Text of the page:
“Australia must ‘make sure that we are able to be good nuclear stewards from cradle to grave’.” – Defence Minister of Australia Richard Marles
But New Zealand said it was “pleased to observe a positive shift” in Australia’s position in a United Nations vote and “would, of course, welcome any new ratifications as an important step to achieving a nuclear weapon-free world”.
The comments follow the Albanese government shifting Australia’s voting position on the treaty on the prohibition of nuclear weapons to “abstain” after five years of blanket opposition by the Coalition government.
The relatively new treaty imposes a blanket ban on developing, testing, stockpiling, using or threatening to use nuclear weapons – or helping other countries to carry out such activities. But so far it has been shunned by all of the nuclear weapons states and many of their allies.
The US embassy in Canberra said the treaty “would not allow for US extended deterrence relationships, which are still necessary for international peace and security”.
That is a reference to Australia relying on American nuclear forces to deter any nuclear attack on Australia – the so-called “nuclear umbrella” – even though Australia does not have any of its own atomic weapons.
The embassy said the treaty also risked “reinforcing divisions” within the international community.
“While the United States understands and shares the desire to advance nuclear disarmament goals, we do not support the treaty on the prohibition of nuclear weapons,” a spokesperson for the US embassy told Guardian Australia.
“The United States does not believe that progress toward nuclear disarmament can be decoupled from the prevailing security threats in today’s world.”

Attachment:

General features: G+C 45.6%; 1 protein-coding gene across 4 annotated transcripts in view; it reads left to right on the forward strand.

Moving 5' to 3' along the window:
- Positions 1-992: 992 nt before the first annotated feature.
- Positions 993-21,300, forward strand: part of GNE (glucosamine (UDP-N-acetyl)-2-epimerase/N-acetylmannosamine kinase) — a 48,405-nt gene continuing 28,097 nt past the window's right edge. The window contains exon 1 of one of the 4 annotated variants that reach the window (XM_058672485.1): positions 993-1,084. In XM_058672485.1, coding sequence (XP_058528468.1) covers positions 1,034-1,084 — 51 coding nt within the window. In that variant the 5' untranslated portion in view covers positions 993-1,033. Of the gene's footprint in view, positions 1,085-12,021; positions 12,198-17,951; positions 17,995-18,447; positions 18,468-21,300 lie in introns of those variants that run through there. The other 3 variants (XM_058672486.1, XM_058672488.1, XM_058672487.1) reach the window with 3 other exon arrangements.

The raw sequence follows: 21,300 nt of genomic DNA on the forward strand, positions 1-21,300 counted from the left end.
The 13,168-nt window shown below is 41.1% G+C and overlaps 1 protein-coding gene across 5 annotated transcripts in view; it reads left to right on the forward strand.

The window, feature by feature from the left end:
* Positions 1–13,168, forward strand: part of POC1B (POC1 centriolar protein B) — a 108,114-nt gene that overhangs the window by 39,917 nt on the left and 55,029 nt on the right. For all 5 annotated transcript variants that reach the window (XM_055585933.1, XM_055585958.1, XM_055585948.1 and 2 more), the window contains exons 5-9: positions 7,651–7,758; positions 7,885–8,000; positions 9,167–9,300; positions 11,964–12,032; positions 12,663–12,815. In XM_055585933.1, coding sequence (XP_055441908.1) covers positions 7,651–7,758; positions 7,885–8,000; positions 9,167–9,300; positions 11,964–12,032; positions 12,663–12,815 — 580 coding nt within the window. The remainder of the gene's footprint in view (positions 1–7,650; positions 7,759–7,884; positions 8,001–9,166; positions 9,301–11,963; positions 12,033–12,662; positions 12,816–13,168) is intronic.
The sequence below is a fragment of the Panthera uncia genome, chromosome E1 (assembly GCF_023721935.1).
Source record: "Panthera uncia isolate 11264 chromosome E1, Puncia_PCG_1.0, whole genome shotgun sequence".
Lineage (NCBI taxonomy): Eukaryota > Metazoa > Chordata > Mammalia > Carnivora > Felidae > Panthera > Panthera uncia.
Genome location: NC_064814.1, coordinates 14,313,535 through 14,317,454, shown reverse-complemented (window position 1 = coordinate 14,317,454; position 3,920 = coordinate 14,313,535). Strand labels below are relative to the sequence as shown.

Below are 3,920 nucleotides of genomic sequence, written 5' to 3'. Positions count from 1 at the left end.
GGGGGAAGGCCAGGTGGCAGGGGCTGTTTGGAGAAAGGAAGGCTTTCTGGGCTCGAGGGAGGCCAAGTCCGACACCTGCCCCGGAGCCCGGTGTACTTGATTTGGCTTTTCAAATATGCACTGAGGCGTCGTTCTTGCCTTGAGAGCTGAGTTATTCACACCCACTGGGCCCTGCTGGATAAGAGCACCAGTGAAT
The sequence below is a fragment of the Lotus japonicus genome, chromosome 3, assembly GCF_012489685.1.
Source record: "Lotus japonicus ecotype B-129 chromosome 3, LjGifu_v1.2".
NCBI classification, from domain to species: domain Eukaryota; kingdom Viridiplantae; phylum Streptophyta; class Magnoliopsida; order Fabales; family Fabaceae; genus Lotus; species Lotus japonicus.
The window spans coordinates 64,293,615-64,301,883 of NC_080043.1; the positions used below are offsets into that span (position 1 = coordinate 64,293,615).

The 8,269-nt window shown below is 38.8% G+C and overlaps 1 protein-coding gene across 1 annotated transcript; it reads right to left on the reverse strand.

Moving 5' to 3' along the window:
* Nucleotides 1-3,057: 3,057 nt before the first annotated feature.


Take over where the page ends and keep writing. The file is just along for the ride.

The comments are a sign of the pushback Australia faces from its top security ally if it gets closer to signing and ratifying the treaty – although that still seems distant.
New Zealand said it welcomed “constructive developments in Australia’s approach” to the treaty, including the shift from opposing a NZ-backed resolution on the topic at the UN general assembly first committee last month.
New Zealand’s minister for disarmament and arms control, Phil Twyford, has met with Australian representatives.
A spokesperson for the Ministry of Foreign Affairs and Trade said New Zealand continued to urge all countries that were not yet a party to the treaty to sign and ratify it “at the earliest opportunity”, while acknowledging it was “for Australia to determine its position”.
The Australian prime minister, Anthony Albanese, has been involved in advocacy against nuclear weapons and has described them as “the most destructive, inhumane and indiscriminate weapons ever created”.
Albanese moved the motion at Labor’s 2018 national conference backing the TPNW, saying the task would not be easy or simple but it would be “just”.
The treaty now has 91 signatories, 68 of which have formally ratified it, and it entered into force last year.